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The lack of a consumer law category

Initially, consumer law was not recognized as a separate legal category, because the buyer was not believed to be in need of special legal protec- tion.[1] When the majority of people still subsisted on agricultural goods, only basic transactions were concluded in order to purchase goods which could not easily be produced on the family farm. This changed in ancient Rome, where a number of contractual laws were introduced which formed the basis of future consumer laws. For instance, Roman law provided for an action against the seller in order to protect buyers from any hidden defects in goods purchased. Furthermore, Roman law introduced the principle that the seller had to be in good faith in seeking not to cause damage to the buyer.[2]

In the medieval age, the legal institutions to protect the buyer could again be found in the jus commune of the time. However, according to a German saying ‘buy with open eyes’, the purchaser had to assess the good carefully before the transaction, because it was difficult to withdraw from the contract in the case of a defect.[3] At that time, there was no significant need for consumer protection because markets were relatively small and the good reputation of the seller and the personal relationship between tradesper- sons were deemed sufficient to protect buyers from any potential abuse or harm.[4]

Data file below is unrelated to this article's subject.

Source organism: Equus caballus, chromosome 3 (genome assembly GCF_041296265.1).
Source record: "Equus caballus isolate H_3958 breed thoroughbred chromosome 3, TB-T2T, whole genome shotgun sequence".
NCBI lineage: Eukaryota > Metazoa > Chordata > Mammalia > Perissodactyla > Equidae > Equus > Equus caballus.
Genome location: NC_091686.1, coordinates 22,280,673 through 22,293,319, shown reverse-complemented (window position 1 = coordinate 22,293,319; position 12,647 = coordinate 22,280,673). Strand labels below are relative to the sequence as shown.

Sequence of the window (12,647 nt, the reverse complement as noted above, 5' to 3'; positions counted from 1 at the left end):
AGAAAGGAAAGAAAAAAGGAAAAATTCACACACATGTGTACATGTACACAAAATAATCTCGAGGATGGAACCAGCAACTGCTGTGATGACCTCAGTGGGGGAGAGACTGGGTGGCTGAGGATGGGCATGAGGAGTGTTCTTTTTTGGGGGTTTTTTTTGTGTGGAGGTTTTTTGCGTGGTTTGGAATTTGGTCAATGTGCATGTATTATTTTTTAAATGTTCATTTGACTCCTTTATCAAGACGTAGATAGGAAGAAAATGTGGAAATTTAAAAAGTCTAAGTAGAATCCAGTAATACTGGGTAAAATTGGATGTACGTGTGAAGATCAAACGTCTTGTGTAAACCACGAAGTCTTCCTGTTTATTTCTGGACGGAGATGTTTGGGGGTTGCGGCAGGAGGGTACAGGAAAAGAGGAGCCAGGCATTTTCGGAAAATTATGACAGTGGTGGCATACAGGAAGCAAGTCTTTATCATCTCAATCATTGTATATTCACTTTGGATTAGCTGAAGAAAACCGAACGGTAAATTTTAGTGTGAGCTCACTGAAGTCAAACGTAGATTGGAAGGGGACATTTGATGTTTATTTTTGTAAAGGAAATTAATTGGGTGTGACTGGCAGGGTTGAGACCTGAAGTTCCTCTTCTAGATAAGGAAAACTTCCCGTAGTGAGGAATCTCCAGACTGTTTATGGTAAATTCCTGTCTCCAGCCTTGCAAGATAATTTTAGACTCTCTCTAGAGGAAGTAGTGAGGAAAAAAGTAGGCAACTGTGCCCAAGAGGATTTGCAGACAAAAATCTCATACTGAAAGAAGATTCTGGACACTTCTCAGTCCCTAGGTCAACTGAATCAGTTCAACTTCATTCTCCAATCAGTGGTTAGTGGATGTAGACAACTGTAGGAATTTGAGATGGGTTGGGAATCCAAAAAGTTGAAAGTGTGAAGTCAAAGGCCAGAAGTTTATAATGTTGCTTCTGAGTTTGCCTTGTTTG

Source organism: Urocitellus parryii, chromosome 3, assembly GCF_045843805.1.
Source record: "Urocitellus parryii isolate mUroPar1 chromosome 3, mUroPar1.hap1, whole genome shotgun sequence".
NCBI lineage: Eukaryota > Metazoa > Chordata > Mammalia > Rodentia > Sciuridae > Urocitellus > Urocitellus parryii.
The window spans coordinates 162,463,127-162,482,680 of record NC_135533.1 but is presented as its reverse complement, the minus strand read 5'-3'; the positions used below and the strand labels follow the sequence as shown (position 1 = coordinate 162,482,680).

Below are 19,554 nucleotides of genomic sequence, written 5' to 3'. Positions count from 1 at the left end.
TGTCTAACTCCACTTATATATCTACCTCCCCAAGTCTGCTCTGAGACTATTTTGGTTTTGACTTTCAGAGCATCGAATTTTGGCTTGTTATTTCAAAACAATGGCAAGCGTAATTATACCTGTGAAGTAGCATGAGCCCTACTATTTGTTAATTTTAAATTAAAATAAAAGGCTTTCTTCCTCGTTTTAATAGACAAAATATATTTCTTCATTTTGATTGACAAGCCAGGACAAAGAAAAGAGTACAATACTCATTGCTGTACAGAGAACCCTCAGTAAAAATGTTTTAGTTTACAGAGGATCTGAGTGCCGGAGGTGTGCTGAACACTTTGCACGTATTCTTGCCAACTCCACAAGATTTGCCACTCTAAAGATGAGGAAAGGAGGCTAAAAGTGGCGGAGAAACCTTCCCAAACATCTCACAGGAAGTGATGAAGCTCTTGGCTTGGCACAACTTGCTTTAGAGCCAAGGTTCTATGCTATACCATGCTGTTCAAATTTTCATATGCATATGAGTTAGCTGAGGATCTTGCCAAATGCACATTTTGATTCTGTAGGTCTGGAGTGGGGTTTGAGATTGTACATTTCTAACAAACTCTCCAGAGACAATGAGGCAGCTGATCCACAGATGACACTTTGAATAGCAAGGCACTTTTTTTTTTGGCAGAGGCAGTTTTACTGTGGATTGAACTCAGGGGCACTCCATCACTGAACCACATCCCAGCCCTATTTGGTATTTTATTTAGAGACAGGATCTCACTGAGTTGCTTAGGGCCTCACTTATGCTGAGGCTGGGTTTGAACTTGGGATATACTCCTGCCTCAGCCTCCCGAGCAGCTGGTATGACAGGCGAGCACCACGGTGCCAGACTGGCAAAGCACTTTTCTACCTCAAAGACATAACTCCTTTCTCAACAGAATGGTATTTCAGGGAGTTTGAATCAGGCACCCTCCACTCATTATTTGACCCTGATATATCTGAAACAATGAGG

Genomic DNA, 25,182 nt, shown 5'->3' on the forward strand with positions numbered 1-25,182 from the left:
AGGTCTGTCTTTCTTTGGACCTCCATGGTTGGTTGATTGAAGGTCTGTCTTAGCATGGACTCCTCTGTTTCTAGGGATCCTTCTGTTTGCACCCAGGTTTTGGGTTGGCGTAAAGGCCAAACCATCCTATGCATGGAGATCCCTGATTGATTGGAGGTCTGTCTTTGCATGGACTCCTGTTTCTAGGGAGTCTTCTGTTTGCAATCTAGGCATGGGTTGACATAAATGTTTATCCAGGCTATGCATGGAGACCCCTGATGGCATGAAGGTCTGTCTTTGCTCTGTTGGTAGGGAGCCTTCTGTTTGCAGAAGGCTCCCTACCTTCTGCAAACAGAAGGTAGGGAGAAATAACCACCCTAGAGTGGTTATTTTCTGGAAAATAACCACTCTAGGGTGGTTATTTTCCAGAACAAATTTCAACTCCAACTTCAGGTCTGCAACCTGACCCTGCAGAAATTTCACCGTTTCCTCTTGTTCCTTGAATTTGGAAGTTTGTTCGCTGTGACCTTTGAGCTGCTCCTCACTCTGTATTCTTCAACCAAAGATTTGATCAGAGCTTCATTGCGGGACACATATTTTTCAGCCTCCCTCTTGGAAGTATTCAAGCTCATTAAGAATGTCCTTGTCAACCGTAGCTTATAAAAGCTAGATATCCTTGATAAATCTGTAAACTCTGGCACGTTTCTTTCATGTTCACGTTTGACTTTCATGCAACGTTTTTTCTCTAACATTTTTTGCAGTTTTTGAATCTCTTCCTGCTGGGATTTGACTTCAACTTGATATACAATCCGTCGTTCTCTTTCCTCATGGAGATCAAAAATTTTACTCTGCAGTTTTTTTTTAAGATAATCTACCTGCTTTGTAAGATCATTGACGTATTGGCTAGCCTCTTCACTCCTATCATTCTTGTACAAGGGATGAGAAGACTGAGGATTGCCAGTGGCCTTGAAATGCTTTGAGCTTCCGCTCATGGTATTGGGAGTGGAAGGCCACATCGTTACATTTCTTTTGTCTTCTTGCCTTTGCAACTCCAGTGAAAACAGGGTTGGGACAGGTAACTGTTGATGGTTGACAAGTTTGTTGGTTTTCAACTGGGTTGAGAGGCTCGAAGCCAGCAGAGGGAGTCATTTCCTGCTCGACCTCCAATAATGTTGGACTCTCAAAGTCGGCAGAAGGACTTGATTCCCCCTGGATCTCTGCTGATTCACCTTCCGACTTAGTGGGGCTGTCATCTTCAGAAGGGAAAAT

This relationship-oriented exchange disappeared, however, with the Industrial Revolution, owing to progress in transport and infrastructure, which facilitated exchange between diverse cities and states. As a result, the market expanded from a regional, to a national and world-wide exchange. With the arrival of mass production, producers and distributors became anonymous entities for the buyer and trade became more complex. Consequently, regulation was necessary to organize the relationship between consumers and sellers in order to prevent market abuses.

In the nineteenth century, in line with Adam Smith’s ‘invisible hand’, it was assumed that the market was sufficient to ensure consumer welfare.[5] As a result, specific protection of the weaker contractual party was considered unnecessary and a focus on contractual autonomy was predominant.[6] This slowly changed with emerging consumer mobilization, which first became visible in Britain, aimed at overcoming the information deficit through the development of consumer protection measures.[7] Driven by consumer movements, this trend was followed in a number of countries, eventually leading to an international recognition of consumer law.[8]

  • [1] See Everson & Joerges (n 2) pp. 4-7.
  • [2] See more in V Truchet, ‘Le concept du consommateur informe en droit europeen’ , in R.Bieber (ed.), Swiss Papers on European Integration (Bern-Zurich: Stampfli-Schulthess, 2000), p. 7.
  • [3] Truchet, ‘Le concept du consommateur informe en droit europeen’ (n 10), p. 7.
  • [4] Truchet (n 10), p. 7.
  • [5] M. Everson, ‘Legal Construction of the Consumer’, in F. Trentmann (ed.), The Making of theConsumer: vol 1, Knowledge, Power and Identity in the Modern World (Oxford-New York: Berg, 2006), pp. 100-1.
  • [6] Everson, ‘Legal Construction of the Consumer’ (n 13), pp. 100-3.
  • [7] In 1962 the ‘Molony Report’ of the Committee on Consumer Protection was issued in theUK; see more in I. Ramsay, Consumer Law and Policy: Text and Materials on Regulating ConsumerMarkets (Oxford: Hart Publishing, 2012), pp. 3-6.
  • [8] F. Trentmann (ed.), The Making of the Consumer: vol 1, Knowledge, Power and Identity in theModern World (Oxford-New York: Berg, 2006).
 
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